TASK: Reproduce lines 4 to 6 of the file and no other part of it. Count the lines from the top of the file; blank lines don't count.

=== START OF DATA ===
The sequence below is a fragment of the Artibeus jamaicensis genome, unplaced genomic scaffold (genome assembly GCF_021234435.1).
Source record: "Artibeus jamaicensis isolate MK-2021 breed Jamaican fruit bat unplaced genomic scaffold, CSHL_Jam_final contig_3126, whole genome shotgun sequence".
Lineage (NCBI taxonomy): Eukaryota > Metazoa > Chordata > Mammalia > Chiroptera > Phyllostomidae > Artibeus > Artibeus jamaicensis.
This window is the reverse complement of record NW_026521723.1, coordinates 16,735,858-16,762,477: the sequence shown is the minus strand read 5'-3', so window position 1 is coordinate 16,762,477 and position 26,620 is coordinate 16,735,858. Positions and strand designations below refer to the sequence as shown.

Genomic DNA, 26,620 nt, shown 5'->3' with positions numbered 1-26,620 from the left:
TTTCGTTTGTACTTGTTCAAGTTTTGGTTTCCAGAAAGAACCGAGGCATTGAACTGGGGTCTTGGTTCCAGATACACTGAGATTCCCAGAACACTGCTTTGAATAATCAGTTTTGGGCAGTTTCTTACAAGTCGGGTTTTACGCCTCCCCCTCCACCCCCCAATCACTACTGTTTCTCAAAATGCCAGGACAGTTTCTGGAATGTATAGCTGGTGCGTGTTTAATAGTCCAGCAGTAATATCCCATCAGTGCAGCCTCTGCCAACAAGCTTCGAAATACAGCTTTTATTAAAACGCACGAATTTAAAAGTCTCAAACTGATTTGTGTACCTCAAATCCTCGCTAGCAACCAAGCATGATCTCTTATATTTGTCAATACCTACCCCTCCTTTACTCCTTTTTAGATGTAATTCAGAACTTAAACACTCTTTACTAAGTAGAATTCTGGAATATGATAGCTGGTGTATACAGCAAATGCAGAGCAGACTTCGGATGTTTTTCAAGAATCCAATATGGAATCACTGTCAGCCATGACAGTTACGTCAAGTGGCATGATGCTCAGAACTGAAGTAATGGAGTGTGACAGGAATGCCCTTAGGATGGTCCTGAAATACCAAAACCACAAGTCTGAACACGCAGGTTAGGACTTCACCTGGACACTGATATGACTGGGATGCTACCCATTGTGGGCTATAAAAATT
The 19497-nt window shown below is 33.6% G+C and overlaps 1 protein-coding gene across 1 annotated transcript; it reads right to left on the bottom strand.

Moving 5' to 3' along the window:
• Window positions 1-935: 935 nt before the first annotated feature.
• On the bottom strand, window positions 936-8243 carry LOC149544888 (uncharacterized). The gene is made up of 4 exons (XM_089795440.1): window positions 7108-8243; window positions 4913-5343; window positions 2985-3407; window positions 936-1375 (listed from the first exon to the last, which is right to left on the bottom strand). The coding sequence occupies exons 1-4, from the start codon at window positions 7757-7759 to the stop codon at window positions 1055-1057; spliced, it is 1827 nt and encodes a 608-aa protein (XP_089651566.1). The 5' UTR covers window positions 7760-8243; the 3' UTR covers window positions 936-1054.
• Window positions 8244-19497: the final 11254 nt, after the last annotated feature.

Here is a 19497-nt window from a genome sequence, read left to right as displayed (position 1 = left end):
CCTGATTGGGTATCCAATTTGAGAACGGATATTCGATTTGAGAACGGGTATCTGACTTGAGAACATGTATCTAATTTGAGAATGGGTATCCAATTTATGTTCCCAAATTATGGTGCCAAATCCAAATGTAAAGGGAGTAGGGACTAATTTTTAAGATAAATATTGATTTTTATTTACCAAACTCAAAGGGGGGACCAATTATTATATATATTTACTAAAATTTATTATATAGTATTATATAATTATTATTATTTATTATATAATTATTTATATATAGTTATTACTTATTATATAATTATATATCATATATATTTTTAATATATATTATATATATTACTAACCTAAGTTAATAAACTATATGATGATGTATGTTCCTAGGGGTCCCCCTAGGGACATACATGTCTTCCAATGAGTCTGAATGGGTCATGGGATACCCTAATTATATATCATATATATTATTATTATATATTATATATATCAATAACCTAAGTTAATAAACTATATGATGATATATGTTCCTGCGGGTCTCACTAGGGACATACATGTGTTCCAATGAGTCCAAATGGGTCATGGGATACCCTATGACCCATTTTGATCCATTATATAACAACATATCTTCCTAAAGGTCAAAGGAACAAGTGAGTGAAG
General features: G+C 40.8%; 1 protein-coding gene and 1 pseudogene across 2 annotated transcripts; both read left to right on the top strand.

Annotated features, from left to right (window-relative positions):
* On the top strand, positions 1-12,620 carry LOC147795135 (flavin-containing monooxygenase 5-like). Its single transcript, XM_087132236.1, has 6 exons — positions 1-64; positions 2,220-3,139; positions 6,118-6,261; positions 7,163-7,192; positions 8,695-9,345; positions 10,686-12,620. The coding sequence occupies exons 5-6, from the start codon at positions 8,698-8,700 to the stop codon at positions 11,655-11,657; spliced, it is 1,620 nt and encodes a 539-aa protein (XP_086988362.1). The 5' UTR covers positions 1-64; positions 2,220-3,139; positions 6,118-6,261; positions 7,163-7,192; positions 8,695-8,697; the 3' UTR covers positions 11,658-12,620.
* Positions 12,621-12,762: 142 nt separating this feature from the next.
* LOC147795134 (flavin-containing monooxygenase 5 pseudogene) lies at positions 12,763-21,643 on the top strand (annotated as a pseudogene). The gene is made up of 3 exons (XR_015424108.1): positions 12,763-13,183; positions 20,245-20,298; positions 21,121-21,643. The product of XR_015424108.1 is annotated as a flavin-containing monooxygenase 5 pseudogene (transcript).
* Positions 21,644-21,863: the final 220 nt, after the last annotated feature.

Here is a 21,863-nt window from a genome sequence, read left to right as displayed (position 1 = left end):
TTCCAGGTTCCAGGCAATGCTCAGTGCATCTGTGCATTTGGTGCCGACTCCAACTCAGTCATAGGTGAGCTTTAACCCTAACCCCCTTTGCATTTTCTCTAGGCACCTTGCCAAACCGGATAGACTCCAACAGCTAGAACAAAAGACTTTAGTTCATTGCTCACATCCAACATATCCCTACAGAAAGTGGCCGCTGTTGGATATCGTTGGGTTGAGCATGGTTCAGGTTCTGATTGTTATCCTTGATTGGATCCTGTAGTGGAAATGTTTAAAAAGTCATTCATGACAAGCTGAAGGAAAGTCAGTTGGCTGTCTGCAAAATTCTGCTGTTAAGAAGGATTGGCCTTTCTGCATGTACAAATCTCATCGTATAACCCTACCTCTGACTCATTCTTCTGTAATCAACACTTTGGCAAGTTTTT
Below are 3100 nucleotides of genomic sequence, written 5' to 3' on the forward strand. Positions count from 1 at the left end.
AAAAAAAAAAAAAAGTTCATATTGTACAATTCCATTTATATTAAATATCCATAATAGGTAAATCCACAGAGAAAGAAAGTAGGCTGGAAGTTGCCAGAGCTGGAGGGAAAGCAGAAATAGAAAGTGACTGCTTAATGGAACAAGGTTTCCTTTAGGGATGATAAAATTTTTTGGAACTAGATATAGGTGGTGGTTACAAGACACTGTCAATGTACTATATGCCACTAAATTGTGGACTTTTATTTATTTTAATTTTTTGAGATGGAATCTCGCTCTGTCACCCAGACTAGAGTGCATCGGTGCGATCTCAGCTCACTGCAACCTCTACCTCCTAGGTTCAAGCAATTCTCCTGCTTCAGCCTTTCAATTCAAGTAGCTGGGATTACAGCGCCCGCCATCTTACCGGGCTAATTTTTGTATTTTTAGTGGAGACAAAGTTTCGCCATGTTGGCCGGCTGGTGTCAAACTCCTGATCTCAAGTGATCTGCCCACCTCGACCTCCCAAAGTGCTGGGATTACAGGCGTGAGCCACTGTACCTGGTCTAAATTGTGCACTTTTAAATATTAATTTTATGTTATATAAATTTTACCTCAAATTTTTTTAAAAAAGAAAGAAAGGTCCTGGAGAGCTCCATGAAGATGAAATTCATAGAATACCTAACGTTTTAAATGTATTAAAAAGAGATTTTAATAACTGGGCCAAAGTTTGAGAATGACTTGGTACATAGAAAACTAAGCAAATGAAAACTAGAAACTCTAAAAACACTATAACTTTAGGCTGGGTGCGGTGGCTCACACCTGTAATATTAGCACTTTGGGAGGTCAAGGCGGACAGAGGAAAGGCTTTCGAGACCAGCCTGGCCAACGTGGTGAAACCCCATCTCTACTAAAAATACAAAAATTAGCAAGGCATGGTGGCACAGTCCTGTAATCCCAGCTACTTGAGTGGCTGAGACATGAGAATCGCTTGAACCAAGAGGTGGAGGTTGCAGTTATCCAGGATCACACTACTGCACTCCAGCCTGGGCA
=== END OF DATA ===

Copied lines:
This window is the reverse complement of record NW_026521723.1, coordinates 16,735,858-16,762,477: the sequence shown is the minus strand read 5'-3', so window position 1 is coordinate 16,762,477 and position 26,620 is coordinate 16,735,858. Positions and strand designations below refer to the sequence as shown.

Genomic DNA, 26,620 nt, shown 5'->3' with positions numbered 1-26,620 from the left:
TTTCGTTTGTACTTGTTCAAGTTTTGGTTTCCAGAAAGAACCGAGGCATTGAACTGGGGTCTTGGTTCCAGATACACTGAGATTCCCAGAACACTGCTTTGAATAATCAGTTTTGGGCAGTTTCTTACAAGTCGGGTTTTACGCCTCCCCCTCCACCCCCCAATCACTACTGTTTCTCAAAATGCCAGGACAGTTTCTGGAATGTATAGCTGGTGCGTGTTTAATAGTCCAGCAGTAATATCCCATCAGTGCAGCCTCTGCCAACAAGCTTCGAAATACAGCTTTTATTAAAACGCACGAATTTAAAAGTCTCAAACTGATTTGTGTACCTCAAATCCTCGCTAGCAACCAAGCATGATCTCTTATATTTGTCAATACCTACCCCTCCTTTACTCCTTTTTAGATGTAATTCAGAACTTAAACACTCTTTACTAAGTAGAATTCTGGAATATGATAGCTGGTGTATACAGCAAATGCAGAGCAGACTTCGGATGTTTTTCAAGAATCCAATATGGAATCACTGTCAGCCATGACAGTTACGTCAAGTGGCATGATGCTCAGAACTGAAGTAATGGAGTGTGACAGGAATGCCCTTAGGATGGTCCTGAAATACCAAAACCACAAGTCTGAACACGCAGGTTAGGACTTCACCTGGACACTGATATGACTGGGATGCTACCCATTGTGGGCTATAAAAATT